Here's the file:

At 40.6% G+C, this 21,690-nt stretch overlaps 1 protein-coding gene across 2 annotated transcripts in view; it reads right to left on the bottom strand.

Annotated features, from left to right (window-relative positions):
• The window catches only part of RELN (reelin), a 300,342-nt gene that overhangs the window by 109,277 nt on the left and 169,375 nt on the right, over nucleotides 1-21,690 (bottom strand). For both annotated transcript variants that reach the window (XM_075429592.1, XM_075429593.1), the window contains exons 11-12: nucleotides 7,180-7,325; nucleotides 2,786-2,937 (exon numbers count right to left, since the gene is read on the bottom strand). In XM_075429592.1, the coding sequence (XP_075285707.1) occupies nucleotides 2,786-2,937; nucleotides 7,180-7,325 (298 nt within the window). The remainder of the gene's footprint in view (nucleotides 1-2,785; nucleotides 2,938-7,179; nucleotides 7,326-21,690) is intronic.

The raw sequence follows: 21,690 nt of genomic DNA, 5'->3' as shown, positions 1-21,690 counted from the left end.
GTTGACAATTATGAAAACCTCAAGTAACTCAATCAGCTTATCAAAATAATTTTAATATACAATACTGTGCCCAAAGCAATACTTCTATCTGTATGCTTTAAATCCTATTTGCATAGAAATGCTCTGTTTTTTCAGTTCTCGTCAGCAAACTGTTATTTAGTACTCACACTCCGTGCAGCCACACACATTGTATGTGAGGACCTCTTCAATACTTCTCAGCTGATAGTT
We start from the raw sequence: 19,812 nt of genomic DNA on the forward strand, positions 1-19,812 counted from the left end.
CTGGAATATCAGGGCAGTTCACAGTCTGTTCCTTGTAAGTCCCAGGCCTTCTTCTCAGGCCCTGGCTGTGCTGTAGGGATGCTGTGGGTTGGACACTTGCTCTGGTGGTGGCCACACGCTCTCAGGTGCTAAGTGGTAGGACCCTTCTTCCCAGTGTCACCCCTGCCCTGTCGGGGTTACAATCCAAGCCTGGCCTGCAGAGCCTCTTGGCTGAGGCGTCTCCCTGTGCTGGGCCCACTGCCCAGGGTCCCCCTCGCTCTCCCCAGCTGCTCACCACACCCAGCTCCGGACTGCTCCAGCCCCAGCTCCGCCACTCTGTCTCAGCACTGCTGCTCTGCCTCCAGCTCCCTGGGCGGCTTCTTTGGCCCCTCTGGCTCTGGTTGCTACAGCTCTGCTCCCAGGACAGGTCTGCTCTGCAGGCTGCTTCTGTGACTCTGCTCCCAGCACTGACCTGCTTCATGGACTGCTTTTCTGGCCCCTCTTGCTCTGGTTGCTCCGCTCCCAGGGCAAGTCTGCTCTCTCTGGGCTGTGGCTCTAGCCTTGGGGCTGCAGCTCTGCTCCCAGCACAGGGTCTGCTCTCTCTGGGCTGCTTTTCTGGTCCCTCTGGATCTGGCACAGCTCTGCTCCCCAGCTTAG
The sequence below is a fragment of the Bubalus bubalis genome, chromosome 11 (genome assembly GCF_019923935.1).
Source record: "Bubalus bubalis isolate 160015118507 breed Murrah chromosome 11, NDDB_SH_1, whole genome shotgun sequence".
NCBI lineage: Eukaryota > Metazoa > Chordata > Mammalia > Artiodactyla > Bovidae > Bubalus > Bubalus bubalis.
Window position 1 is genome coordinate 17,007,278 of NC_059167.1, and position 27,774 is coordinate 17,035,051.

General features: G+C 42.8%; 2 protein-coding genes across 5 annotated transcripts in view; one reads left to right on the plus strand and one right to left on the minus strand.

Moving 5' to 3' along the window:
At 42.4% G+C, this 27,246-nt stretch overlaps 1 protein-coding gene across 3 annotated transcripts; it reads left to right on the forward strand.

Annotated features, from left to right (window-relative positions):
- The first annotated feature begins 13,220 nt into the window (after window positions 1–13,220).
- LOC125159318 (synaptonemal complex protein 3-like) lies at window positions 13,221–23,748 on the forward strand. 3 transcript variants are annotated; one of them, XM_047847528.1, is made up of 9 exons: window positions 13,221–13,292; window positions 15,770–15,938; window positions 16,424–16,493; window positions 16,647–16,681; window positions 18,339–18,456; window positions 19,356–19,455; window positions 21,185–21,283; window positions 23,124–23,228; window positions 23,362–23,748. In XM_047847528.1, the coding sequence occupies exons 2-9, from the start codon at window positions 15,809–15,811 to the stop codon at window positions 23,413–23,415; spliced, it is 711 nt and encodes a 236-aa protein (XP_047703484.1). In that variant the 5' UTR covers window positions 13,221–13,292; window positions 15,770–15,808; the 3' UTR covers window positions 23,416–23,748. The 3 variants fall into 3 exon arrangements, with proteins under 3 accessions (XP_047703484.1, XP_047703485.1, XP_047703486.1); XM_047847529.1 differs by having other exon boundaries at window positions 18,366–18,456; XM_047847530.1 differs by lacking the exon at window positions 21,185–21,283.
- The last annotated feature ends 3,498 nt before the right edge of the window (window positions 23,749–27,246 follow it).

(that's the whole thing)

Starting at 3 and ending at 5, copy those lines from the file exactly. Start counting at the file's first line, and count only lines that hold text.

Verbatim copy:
• The window catches only part of RELN (reelin), a 300,342-nt gene that overhangs the window by 109,277 nt on the left and 169,375 nt on the right, over nucleotides 1-21,690 (bottom strand). For both annotated transcript variants that reach the window (XM_075429592.1, XM_075429593.1), the window contains exons 11-12: nucleotides 7,180-7,325; nucleotides 2,786-2,937 (exon numbers count right to left, since the gene is read on the bottom strand). In XM_075429592.1, the coding sequence (XP_075285707.1) occupies nucleotides 2,786-2,937; nucleotides 7,180-7,325 (298 nt within the window). The remainder of the gene's footprint in view (nucleotides 1-2,785; nucleotides 2,938-7,179; nucleotides 7,326-21,690) is intronic.

The raw sequence follows: 21,690 nt of genomic DNA, 5'->3' as shown, positions 1-21,690 counted from the left end.
GTTGACAATTATGAAAACCTCAAGTAACTCAATCAGCTTATCAAAATAATTTTAATATACAATACTGTGCCCAAAGCAATACTTCTATCTGTATGCTTTAAATCCTATTTGCATAGAAATGCTCTGTTTTTTCAGTTCTCGTCAGCAAACTGTTATTTAGTACTCACACTCCGTGCAGCCACACACATTGTATGTGAGGACCTCTTCAATACTTCTCAGCTGATAGTT